Sometimes I don’t feel like writing a full review for whatever reason, either because life is busy and I don’t have time, or because a book didn’t stir me enough. Sometimes, it’s because a book was so good that I just don’t have anything to say beyond that I loved it! Frequently, I’m just wayyy behind on reviews and am trying to catch up. For whatever reason, these are books that only have a few paragraphs of thoughts from me.
Mr. Penumbra’s 24-Hour Bookstore by Robin Sloan – 4*
As I’ve mentioned, a while ago I signed up to be part of a Traveling Book Club, where each member choose a book to share. The first month you mail your own book to the next person on the list and receive a book from the person behind you on the list. Each month you mail whatever book you have until you get your own back. In the meantime, members are encouraged to annotate and make notes in the books, so that when you get yours back it will be full of fun thoughts from its journey. (You can see the list of these reads here.) I was excited to get this book in the mail, because it’s one I’ve read – and enjoyed – before, so it was extra fun to see other people’s thoughts and insights. One of the earlier readers is a computer programmer, so it was especially interesting to see her thoughts on some of the computer-y aspects of the story.
I liked this book just as much the second time around. Clay is such an entertaining and likable narrator, and while the story does get a bit ridiculous at times, it’s always a good time. Still an easy 4* read.
False Colours by Georgette Heyer – 4.5*
I know that I have read this Heyer before, but apparently I never reviewed it at that time! This is an especially fun one – when Kit comes home from his diplomatic job abroad to check in with his widowed mother and his twin brother, his twin is missing. His mother, a rather capricious but likable lady, persuades Kit to take his brother’s place at an important dinner – just for that night. Needless to say, and entire tangle ensues. The whole story is just absolutely delightful. I really like Kit a lot, and it was fun to have a character who isn’t the oldest son and doesn’t want to be! Even though it seems like the whole thing should be ridiculous, Heyer somehow makes it feel plausible. I will say that the ending felt a little too tidy, with everyone planning out how they were going to fix things, but the story ends before things are actually fixed! It would have been nice to see things actually play out. Still, a very fun and lighthearted read.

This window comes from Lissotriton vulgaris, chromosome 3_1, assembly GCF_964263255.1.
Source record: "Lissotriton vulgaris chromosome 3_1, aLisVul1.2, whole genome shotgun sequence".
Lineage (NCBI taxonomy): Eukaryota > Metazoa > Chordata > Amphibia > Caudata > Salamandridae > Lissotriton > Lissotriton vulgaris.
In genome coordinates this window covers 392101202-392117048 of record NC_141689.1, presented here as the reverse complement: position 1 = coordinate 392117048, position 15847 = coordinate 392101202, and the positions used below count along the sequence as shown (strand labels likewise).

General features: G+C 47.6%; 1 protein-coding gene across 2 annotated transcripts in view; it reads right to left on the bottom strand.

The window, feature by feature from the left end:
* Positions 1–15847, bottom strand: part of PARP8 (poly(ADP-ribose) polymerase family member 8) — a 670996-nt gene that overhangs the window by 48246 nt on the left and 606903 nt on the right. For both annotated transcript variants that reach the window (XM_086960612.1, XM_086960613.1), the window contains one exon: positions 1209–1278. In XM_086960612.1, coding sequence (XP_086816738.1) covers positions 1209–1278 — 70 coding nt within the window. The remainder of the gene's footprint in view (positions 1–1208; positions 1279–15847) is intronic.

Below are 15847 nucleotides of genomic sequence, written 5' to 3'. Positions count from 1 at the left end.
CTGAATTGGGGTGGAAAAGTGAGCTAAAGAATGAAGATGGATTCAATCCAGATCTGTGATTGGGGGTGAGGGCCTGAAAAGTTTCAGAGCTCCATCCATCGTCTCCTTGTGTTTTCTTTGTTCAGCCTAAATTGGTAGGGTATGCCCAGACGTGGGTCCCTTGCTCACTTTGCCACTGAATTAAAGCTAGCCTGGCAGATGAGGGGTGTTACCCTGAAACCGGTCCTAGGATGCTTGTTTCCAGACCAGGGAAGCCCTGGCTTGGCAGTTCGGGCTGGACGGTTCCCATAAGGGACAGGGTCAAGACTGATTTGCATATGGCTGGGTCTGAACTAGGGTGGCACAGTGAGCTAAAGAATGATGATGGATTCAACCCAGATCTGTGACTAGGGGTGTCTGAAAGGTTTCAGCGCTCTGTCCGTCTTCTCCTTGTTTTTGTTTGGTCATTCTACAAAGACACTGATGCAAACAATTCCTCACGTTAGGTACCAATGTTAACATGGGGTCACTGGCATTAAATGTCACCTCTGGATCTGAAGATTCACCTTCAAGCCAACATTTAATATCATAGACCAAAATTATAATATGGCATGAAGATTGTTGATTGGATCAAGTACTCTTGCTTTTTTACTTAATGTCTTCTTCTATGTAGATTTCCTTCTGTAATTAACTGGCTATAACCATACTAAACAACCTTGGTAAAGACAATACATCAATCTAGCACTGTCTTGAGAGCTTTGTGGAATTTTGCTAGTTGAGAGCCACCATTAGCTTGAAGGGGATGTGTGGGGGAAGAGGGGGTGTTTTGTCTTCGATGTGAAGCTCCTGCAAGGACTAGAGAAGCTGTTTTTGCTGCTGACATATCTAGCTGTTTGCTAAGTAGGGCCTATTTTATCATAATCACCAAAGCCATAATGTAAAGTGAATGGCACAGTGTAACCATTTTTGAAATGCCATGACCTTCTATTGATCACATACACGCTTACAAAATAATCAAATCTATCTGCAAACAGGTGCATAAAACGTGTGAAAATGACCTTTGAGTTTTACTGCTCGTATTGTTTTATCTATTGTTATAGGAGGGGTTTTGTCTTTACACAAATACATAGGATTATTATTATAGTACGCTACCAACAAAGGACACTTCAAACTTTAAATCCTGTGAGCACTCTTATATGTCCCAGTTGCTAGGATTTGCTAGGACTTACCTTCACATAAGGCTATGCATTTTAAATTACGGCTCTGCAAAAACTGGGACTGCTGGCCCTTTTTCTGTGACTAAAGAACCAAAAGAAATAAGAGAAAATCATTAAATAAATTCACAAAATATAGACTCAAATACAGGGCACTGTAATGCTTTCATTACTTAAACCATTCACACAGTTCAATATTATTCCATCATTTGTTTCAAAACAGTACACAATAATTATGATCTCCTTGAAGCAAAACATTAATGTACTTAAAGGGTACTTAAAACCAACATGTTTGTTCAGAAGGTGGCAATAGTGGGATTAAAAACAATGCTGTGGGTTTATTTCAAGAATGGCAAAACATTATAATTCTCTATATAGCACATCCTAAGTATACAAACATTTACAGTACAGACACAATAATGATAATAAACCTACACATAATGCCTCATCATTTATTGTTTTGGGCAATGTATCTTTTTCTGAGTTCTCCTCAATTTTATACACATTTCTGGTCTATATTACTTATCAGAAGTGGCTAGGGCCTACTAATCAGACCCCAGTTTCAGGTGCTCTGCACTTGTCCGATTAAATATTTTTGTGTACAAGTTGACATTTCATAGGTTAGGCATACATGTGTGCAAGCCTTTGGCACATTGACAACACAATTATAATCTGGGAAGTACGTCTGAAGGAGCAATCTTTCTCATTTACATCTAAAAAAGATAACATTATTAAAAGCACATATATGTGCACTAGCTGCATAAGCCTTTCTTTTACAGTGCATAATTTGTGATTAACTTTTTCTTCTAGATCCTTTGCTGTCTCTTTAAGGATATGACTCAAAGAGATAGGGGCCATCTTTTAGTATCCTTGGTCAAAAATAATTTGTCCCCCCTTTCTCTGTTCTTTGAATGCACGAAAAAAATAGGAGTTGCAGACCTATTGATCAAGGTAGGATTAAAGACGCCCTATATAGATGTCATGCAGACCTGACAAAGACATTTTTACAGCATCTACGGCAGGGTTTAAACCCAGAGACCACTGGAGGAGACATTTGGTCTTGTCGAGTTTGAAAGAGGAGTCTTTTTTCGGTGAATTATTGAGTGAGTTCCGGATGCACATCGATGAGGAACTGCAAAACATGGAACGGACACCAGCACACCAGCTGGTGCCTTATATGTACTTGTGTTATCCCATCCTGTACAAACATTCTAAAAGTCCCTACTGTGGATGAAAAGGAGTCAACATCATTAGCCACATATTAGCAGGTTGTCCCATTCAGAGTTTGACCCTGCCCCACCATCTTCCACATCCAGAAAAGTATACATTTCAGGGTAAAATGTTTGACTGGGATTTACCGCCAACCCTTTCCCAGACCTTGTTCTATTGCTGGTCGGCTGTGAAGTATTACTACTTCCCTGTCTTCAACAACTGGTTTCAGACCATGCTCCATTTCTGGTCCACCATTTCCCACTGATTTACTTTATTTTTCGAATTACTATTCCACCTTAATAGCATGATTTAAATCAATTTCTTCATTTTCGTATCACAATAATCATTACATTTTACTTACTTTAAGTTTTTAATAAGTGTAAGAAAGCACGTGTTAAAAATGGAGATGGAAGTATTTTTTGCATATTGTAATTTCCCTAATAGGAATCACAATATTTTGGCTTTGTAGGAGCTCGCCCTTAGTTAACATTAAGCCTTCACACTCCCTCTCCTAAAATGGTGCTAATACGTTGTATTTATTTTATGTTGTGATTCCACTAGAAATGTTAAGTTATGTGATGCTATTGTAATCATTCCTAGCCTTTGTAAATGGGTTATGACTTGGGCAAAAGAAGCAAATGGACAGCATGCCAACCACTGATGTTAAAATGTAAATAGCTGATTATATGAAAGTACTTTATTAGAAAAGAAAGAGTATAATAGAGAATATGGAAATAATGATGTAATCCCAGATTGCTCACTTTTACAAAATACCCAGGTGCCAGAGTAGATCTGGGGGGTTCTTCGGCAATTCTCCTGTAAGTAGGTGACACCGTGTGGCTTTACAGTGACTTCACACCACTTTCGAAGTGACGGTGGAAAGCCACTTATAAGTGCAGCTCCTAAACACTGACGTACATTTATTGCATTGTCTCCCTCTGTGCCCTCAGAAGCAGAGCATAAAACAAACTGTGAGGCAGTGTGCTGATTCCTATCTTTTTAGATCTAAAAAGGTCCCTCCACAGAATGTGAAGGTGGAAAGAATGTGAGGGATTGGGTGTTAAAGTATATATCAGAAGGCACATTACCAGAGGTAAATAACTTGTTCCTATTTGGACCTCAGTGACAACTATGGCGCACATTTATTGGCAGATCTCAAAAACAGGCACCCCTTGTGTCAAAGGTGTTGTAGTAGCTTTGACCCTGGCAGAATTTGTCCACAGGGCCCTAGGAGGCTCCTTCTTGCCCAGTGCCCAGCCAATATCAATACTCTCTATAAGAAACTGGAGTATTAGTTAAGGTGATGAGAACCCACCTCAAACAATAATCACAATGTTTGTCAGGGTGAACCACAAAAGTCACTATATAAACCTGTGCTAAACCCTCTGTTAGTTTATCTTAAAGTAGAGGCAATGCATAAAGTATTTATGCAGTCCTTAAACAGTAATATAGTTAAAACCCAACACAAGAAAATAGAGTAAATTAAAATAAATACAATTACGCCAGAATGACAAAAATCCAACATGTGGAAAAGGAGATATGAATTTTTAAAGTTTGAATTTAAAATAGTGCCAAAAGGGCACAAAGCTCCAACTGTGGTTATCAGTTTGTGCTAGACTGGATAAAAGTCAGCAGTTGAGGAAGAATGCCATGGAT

Terms of Service by Scott Allan Morrison – 3.5*
This is one of those Kindle books I’ve had forever, and now that I’m committed (ha) to getting through my Kindle backlog, I finally got around to reading it. While this was a decent one-time thriller, the plot was rather scattered and convoluted, and the message wasn’t super clear. I wasn’t sure if I was supposed to trust social media or never use it again. It was weird because this was written in 2015, but the whole story is about a presidential election that gets influenced by social bots. What honestly blew my mind about this story was the number of people who let themselves be completely swayed on huge, important issues by total strangers on the internet. Like, if they present a convincing argument that’s worth looking into, that’s one thing. But just being persuaded by things like, “Wow, this guy really has some good things to say!” seems completely ridiculous to me, but apparently is exactly what people do in real life. (See: Reasons I Don’t Do Facebook)
I think I would have liked this whole book better if the overall message had been a little clearer, but Morrison’s conclusion is basically like, “Yeah, people in charge of social media pretty much control what the masses think and do, but we’re all way into it and the positives outweigh the negatives so…” Overall, this book had its engaging moments, but it wasn’t really the kind of thriller that made me want to rush out and see what else Morrison has written.
Utah Lion by James Ralph Johnson – 4*
My great-grandma was an elementary school teacher, and when she passed away back when I was in middle school, I inherited some of her fiction books she used in her class. I kind of wish she was still around so I could ask her if she actually used Utah Lion for teaching purposes or if it was just a book that the kids could read if they wanted to.
The story, as the title implies, is about a wild mountain lion in Utah, presumably around the time this book was published in the 1960’s. It has a very Jim Kjelgaard feel to the overall story, including the verging-on-polemic message about the importance large predators play in the overall balance of nature. Johnson weaves an interesting tale, although ironically he was so convincing about the dangers (from men) that lions face, that I wasn’t genuinely convinced that Blue Tom and his mate were genuinely going to survive and help repopulate the lions in Utah. At the end of Johnson’s story, nothing had really changed to make life any easier for mountain lions, so it just seemed like they would keep getting hunted until they were dead, which was kind of discouraging.
Still, this was overall a solid read if, like me, you enjoy random outdoorsy stories. Unlike most of Kjelgaard’s books, this one focused on the lion and not on a parallel human, which definitely meant that all of my sympathies were with the lion!
NB Utah Lion was originally a selection I made for #20BooksofSummer. I didn’t finish reading my list by the end of summer, but I am trying to finish it by the end of the year!!